Romania travel guide
Romania has a rich cultural and natural diversity. Its dramatic mountain scenery includes the densely forested Carpathian Mountains, picturesque valleys and miles of fine white sandy beaches on the Black Sea Coast.
The first post of call for most travellers is the bustling capital, Bucharest, which was once known as ‘Little Paris’ due to its sophisticated charm. Crammed with grand architecture, fascinating museums and traditional restaurants, it’s well worth a few days exploration. So too are the resorts along the Black Sea Coast, which surprise many with their stunning sandy beaches and ocean panoramas.
Ultimately, though, Romania remains defined by its small, rural communities, many of which still depend on ancient agricultural practices. From the isolated villages clinging to the Carpathian Mountains to the Saxon towns of Transylvania, a tour of Romania’s backcountry will uncover traditional ways of life and a treasure chest of cultural gems.
It is, of course, practically illegal to talk about Transylvania without mentioning the legend of Dracula. The Romanians are all too well aware of the interest in Bram Stoker’s fictional vampire and the castle at Bran (supposedly the spot that inspired Stoker’s story) has been transformed into one of the country’s top tourist attractions.
Elsewhere the forests covering the Carpathian Mountains shelter some of Europe's last remaining brown bears, wolves and lynxes, while racoon dogs and rare muskrats gather around the rivers.
While Romania offers travellers the chance to immerse themselves in a defiantly traditional way of life, that isn’t to say the locals don’t appreciate their creature comforts. The natural spas scattered across the country purport to cure everything from rheumatism to heart disease, and make a luxurious finale to any Romanian adventure.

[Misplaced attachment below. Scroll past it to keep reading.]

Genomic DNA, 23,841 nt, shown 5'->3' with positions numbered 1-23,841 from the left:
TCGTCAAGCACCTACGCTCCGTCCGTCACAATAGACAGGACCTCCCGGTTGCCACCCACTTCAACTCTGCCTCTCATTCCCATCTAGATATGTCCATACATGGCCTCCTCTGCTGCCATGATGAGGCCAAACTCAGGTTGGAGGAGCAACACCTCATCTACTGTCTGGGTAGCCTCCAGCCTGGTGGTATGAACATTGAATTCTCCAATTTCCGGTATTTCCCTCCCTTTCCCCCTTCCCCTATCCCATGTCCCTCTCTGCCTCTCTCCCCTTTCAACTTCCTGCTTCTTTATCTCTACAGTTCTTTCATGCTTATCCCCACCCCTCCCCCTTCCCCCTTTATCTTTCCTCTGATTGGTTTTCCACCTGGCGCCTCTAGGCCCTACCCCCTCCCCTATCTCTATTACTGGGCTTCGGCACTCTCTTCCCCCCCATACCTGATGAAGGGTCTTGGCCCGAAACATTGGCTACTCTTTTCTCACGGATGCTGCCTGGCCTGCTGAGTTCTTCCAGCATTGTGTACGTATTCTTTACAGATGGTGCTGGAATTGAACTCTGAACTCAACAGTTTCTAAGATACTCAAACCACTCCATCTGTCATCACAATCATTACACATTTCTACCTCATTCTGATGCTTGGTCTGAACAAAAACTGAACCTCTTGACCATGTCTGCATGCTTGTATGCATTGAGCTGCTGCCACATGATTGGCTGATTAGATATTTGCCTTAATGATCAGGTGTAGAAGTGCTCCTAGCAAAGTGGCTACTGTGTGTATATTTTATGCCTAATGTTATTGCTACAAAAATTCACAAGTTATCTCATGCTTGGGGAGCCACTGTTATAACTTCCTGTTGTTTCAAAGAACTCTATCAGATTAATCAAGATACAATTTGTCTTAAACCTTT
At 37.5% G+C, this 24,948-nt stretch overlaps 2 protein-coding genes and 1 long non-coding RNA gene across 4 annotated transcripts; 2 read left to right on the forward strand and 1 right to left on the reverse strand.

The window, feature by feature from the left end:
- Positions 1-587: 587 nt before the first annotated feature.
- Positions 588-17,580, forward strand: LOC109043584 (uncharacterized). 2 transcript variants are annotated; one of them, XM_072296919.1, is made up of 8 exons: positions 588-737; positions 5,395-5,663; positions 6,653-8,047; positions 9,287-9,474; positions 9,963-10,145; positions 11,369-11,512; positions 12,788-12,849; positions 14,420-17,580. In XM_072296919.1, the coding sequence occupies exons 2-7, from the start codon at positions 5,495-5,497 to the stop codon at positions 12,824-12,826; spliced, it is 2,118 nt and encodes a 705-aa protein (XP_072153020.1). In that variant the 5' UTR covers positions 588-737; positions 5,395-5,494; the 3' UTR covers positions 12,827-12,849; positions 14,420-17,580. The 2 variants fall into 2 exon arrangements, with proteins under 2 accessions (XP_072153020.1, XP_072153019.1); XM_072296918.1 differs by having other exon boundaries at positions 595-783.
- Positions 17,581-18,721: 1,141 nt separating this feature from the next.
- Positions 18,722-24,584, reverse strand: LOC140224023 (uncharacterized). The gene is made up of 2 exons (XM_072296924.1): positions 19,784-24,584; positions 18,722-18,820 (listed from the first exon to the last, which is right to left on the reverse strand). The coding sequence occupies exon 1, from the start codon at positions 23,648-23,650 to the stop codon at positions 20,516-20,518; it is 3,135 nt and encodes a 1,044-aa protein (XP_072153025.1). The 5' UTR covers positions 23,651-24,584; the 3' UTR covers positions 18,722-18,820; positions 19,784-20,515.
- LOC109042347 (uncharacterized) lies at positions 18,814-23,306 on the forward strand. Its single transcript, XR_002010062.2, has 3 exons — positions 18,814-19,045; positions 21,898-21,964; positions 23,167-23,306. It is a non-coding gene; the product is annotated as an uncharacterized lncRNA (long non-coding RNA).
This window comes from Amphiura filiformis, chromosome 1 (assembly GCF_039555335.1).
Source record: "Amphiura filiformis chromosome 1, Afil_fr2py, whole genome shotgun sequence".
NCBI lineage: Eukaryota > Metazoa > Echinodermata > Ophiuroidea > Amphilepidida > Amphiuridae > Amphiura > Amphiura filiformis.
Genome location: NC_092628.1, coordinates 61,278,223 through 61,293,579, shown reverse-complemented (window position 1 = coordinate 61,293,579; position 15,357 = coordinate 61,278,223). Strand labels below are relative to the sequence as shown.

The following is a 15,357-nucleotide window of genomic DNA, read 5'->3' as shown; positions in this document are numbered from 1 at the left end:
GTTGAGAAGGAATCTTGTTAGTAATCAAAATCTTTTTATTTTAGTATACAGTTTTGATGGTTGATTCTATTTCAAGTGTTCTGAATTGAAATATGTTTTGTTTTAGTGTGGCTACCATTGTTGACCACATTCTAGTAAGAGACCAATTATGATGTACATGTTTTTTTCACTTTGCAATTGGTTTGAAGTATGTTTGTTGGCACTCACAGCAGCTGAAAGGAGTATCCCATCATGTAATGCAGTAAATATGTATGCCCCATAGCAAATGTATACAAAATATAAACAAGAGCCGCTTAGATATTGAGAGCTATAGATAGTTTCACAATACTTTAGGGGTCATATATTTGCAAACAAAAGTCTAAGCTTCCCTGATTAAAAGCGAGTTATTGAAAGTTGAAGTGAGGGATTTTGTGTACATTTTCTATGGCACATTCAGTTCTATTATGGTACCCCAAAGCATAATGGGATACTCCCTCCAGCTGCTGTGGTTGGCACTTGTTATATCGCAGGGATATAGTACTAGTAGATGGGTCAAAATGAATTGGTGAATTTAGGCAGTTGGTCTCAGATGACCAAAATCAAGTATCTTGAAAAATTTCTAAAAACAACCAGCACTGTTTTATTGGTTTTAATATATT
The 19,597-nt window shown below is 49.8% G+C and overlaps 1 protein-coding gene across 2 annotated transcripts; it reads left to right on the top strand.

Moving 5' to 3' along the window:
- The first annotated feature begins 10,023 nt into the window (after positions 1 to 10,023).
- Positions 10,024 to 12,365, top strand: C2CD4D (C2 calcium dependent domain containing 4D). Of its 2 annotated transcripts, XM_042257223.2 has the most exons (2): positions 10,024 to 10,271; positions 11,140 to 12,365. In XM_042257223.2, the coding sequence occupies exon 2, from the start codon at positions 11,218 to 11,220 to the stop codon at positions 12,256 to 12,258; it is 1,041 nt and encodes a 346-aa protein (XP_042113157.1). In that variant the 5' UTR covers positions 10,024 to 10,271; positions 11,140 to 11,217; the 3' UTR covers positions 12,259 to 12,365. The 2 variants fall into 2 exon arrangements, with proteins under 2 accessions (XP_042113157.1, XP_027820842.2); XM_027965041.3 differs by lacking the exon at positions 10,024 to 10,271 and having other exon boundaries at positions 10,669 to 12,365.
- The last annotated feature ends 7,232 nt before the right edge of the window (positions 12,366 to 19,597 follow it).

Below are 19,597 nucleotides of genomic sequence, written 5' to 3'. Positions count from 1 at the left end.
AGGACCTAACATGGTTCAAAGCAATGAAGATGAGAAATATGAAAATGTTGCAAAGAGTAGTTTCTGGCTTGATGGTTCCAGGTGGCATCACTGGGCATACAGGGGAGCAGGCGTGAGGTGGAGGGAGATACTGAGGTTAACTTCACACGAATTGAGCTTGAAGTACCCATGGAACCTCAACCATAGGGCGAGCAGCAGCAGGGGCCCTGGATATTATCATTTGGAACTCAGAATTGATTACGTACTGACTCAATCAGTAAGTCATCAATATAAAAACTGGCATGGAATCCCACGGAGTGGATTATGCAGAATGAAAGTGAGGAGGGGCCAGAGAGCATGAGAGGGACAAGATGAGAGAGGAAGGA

238,391 sq km (92,043 sq miles).
19,372,734 (UN estimate 2016).
90.9 per sq km.
President Klaus Iohannis since 2014.
Prime Minister Marcel Ciolacu since June 2023.
The Foreign, Commonwealth & Development Office (FCDO) provides advice about risks of travel to help British nationals make informed decisions. Find out more about FCDO travel advice.
Before you travel
No travel can be guaranteed safe. Read all the advice in this guide as well as support for British nationals abroad which includes:
- advice on preparing for travel abroad and reducing risks
- information for women, LGBT+ and disabled travellers
If you choose to travel, research your destinations and get appropriate travel insurance. Insurance should cover your itinerary, planned activities and expenses in an emergency.
This advice reflects the UK government’s understanding of current rules for people travelling on a full ‘British citizen’ passport from the UK, for the most common types of travel.
The authorities in Romania set and enforce entry rules. If you’re not sure how these requirements apply to you, contact Romania’s Embassy in the UK.